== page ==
NWLC East 2010- Tell Christ’s Story!!
Did you know that according to a September 2010 Pew Research Poll, atheists and agnostics know more about Christianity than Christians? How can this be? Bottom line: the church in America is NOT telling the story of Christ.
This is something that has been on my heart and I’m glad that we were challenged as worship leaders in this area: telling the story; the story of Christ and His work. As I sat listening to Dr. Leonard Sweet yesterday at the opening session of NWLC ’10, I became convicted. As careful as I try to be in leading people into God’s presence in spirit AND truth, it is sometimes difficult to balance THE story with every song choice, every note played, every word sung and every transition made for 52 Sundays a year!
Think about this: if you sing 5 songs in a given service, have 2 services per week and meet 52 weeks a year as a congregation, you have had 520 opportunities to share the gospel from the stage. 520! How are you telling Christ’s story?
Dr. Sweet proceeded to tell us about the ancient American Indian role of “the keeper of the winter count.” The keeper of the winter count would be responsible for collecting and encapsulating all that year’s stories into one picture. This picture was a series of stories represented by smaller pictures that chronologically told how the year had progressed and what had happened. Most always, in addition to the fact that the keeper of the count was an artist (he had to be able to draw and paint), he was almost always a musician and wrote songs about the story! These songs enabled all the people of the tribe to learn and remember what happened that year. What a great picture of our #1 responsibility as worship leaders: sharing the story of Christ. Ask yourself: what are you doing each week, in each song, in each transition, to share Christ’s story…to help your congregation learn and remember Christ’s story?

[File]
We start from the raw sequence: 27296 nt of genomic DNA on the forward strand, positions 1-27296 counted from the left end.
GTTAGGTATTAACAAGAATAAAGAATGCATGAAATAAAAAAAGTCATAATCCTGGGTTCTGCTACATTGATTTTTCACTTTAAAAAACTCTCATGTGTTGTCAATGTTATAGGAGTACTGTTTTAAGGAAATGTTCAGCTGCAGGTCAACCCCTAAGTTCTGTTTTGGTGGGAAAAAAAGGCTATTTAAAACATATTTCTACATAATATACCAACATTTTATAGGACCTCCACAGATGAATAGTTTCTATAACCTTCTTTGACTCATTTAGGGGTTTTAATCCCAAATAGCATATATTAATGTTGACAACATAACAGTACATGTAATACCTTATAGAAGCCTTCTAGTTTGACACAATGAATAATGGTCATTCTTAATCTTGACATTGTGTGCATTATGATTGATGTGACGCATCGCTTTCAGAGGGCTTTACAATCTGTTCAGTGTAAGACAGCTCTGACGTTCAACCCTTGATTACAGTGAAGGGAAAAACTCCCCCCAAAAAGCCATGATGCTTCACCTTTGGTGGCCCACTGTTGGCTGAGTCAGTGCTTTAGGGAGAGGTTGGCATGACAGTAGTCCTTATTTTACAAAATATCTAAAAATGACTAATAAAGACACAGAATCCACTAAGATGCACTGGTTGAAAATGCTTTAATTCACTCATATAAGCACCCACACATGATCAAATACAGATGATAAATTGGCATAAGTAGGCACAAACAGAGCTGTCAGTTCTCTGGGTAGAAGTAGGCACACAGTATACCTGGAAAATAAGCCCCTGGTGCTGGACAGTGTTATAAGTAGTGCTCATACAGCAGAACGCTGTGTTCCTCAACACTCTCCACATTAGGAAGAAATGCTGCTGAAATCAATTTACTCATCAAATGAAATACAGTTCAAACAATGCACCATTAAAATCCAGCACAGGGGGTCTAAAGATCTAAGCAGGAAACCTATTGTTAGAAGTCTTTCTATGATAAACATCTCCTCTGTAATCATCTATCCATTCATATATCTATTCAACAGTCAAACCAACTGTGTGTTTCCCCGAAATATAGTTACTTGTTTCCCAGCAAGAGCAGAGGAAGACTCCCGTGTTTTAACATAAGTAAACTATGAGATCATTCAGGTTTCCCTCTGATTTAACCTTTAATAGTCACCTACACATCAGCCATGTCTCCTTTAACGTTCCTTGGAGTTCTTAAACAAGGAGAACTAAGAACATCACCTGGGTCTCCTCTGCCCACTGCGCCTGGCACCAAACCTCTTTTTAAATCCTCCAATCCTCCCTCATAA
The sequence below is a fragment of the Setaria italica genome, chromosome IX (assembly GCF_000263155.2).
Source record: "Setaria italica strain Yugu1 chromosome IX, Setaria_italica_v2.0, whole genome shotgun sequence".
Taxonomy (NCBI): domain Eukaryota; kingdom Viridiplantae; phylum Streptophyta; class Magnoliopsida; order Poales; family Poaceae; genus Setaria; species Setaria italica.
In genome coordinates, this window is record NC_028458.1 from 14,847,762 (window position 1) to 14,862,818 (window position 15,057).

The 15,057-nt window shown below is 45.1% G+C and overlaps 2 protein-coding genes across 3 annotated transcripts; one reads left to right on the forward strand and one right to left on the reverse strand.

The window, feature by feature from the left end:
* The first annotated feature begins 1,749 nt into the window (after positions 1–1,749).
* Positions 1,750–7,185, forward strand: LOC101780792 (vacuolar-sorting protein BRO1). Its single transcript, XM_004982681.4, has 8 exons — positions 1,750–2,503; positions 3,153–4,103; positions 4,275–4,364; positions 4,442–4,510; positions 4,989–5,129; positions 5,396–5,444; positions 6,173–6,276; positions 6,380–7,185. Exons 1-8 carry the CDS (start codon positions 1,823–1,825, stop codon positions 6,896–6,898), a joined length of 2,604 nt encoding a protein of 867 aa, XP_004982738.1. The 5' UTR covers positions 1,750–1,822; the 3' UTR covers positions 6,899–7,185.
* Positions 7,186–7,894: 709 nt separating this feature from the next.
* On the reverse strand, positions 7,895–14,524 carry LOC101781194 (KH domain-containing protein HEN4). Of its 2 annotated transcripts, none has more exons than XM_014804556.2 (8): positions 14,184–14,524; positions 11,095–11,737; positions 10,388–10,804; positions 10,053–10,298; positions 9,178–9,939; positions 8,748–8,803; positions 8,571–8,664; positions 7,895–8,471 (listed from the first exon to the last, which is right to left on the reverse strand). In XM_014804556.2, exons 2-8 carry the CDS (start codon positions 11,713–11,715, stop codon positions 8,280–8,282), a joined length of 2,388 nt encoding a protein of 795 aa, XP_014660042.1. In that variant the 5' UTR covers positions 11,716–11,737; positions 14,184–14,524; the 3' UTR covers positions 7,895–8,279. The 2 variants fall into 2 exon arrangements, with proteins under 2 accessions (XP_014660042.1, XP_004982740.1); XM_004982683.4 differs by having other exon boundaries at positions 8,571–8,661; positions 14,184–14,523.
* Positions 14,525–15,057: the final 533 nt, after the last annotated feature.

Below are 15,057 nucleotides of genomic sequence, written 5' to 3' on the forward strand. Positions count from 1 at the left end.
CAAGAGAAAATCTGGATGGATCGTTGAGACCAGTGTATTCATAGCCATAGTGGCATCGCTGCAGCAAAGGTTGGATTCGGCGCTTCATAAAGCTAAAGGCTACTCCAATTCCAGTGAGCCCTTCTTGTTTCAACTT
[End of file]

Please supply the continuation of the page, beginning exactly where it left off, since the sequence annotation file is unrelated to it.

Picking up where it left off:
Part of telling this story is being able to get out of the way! Many times, negative emotions and feelings can seep into our ministry and wreak havok. I chose to attend a course offered by John Chisum on staying healthy emotionally and spiritually in Worship Ministry. Wow! I was amazed at how full the room was! John very eloquently taught us how to keep checks on our spirits, souls and bodies, as these are the three arenas Satan likes to attack. He reminded us what Paul speaks about in Ephesians 6 regarding the armor of God, pointing out that while most of these “pieces” are defensive, the Sword and prayer are our only offensive weapons to use.
This class was confessional. It was personal. It was open and freeing. It was real. It was raw. We went around the room and I heard story after story of how worship leaders are being treated at some of these churches. As a worship leader, I can attest: it is not always the most fun and fulfilling job when all you get are complaints! John pointed out that in some of these cases, leadership is the issue and we need to make sure the problem isn’t US! By utilizing the following steps, he feels many of the negative issues we as worship leaders face can be resolved:
1. Set boundaries. Know your limitations, strengths and weaknesses and stick to them.
2. Self awareness. Ask, “How is my leadership personality affecting how my team responds to me?” Also ask, “Is anyone actually following me?”
3. Communication with leaders- are these relationships healthy? Does your staff have regular communication? Do you have a leadership network in place within your worship ministry?
4. Checks and balances. It is a great idea to always practice healthy accountability with other leaders, spouses, family and close friends who will be honest with you when it counts.
When we follow these steps, it frees us up to lead from a place of honesty and humbleness before our Lord. It allows us to more completely tell the story of CHRIST! It’s HIS story, not mine. My job as a worship leader is to get out of the way and let Christ be seen in all facets of my life.
If you are reading this blog and you’re NOT a worship leader, please consider something: tell your worship leader (any staff member, for that matter) that you appreciate his/her work and that you will commit to praying for them on a regular basis. Leading worship isn’t easy, but it’s a calling that many of us have on our lives. We need support. We need accountability. We need friends. We need a fresh word from God like anyone else. This class pointed out that as worship leaders, we’re only human too. We’re just as affected by the fall as anyone and the sooner we come to grips with that, the better off we’ll be.
David Jordan (guest blogger)
Director, Praise Hymn Soundtracks